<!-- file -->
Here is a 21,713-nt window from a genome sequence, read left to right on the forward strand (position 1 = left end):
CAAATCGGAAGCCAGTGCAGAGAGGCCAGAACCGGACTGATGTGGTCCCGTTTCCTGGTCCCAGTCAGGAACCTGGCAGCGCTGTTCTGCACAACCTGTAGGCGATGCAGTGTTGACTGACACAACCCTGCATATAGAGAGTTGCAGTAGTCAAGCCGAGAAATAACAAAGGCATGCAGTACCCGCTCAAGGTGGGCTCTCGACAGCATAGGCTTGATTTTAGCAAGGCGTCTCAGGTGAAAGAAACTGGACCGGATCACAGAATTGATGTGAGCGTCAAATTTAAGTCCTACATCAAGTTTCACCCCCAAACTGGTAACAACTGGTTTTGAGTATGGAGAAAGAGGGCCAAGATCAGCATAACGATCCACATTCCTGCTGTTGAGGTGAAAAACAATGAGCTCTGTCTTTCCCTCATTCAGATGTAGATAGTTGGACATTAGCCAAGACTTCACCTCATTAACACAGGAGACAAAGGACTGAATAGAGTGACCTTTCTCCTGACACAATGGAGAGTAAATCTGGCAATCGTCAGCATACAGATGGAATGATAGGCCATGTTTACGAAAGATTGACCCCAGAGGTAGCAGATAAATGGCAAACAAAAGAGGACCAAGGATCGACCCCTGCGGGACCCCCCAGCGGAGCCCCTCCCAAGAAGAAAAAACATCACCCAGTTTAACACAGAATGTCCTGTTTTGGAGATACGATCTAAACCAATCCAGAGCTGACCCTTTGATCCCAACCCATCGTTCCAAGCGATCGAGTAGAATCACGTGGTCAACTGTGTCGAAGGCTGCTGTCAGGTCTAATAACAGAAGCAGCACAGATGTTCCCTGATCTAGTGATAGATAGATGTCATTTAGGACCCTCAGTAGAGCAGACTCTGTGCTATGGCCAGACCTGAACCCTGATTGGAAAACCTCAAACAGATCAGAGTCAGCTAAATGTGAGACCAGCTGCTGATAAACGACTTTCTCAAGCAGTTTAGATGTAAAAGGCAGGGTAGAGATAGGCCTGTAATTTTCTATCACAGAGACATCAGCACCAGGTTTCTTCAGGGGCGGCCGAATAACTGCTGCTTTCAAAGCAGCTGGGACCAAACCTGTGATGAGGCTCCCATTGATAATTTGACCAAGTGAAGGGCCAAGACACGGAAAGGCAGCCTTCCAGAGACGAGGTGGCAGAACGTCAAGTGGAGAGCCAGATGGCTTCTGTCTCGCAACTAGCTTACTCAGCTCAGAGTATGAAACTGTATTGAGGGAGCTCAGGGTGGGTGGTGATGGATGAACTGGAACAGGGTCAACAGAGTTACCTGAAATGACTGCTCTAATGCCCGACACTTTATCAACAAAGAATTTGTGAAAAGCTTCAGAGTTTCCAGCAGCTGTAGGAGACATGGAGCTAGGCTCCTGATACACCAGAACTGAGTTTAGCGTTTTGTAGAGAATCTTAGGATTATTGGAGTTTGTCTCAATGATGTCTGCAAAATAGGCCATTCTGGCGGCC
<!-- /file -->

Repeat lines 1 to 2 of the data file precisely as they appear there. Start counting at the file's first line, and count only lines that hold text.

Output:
Here is a 21,713-nt window from a genome sequence, read left to right on the forward strand (position 1 = left end):
CAAATCGGAAGCCAGTGCAGAGAGGCCAGAACCGGACTGATGTGGTCCCGTTTCCTGGTCCCAGTCAGGAACCTGGCAGCGCTGTTCTGCACAACCTGTAGGCGATGCAGTGTTGACTGACACAACCCTGCATATAGAGAGTTGCAGTAGTCAAGCCGAGAAATAACAAAGGCATGCAGTACCCGCTCAAGGTGGGCTCTCGACAGCATAGGCTTGATTTTAGCAAGGCGTCTCAGGTGAAAGAAACTGGACCGGATCACAGAATTGATGTGAGCGTCAAATTTAAGTCCTACATCAAGTTTCACCCCCAAACTGGTAACAACTGGTTTTGAGTATGGAGAAAGAGGGCCAAGATCAGCATAACGATCCACATTCCTGCTGTTGAGGTGAAAAACAATGAGCTCTGTCTTTCCCTCATTCAGATGTAGATAGTTGGACATTAGCCAAGACTTCACCTCATTAACACAGGAGACAAAGGACTGAATAGAGTGACCTTTCTCCTGACACAATGGAGAGTAAATCTGGCAATCGTCAGCATACAGATGGAATGATAGGCCATGTTTACGAAAGATTGACCCCAGAGGTAGCAGATAAATGGCAAACAAAAGAGGACCAAGGATCGACCCCTGCGGGACCCCCCAGCGGAGCCCCTCCCAAGAAGAAAAAACATCACCCAGTTTAACACAGAATGTCCTGTTTTGGAGATACGATCTAAACCAATCCAGAGCTGACCCTTTGATCCCAACCCATCGTTCCAAGCGATCGAGTAGAATCACGTGGTCAACTGTGTCGAAGGCTGCTGTCAGGTCTAATAACAGAAGCAGCACAGATGTTCCCTGATCTAGTGATAGATAGATGTCATTTAGGACCCTCAGTAGAGCAGACTCTGTGCTATGGCCAGACCTGAACCCTGATTGGAAAACCTCAAACAGATCAGAGTCAGCTAAATGTGAGACCAGCTGCTGATAAACGACTTTCTCAAGCAGTTTAGATGTAAAAGGCAGGGTAGAGATAGGCCTGTAATTTTCTATCACAGAGACATCAGCACCAGGTTTCTTCAGGGGCGGCCGAATAACTGCTGCTTTCAAAGCAGCTGGGACCAAACCTGTGATGAGGCTCCCATTGATAATTTGACCAAGTGAAGGGCCAAGACACGGAAAGGCAGCCTTCCAGAGACGAGGTGGCAGAACGTCAAGTGGAGAGCCAGATGGCTTCTGTCTCGCAACTAGCTTACTCAGCTCAGAGTATGAAACTGTATTGAGGGAGCTCAGGGTGGGTGGTGATGGATGAACTGGAACAGGGTCAACAGAGTTACCTGAAATGACTGCTCTAATGCCCGACACTTTATCAACAAAGAATTTGTGAAAAGCTTCAGAGTTTCCAGCAGCTGTAGGAGACATGGAGCTAGGCTCCTGATACACCAGAACTGAGTTTAGCGTTTTGTAGAGAATCTTAGGATTATTGGAGTTTGTCTCAATGATGTCTGCAAAATAGGCCATTCTGGCGGCC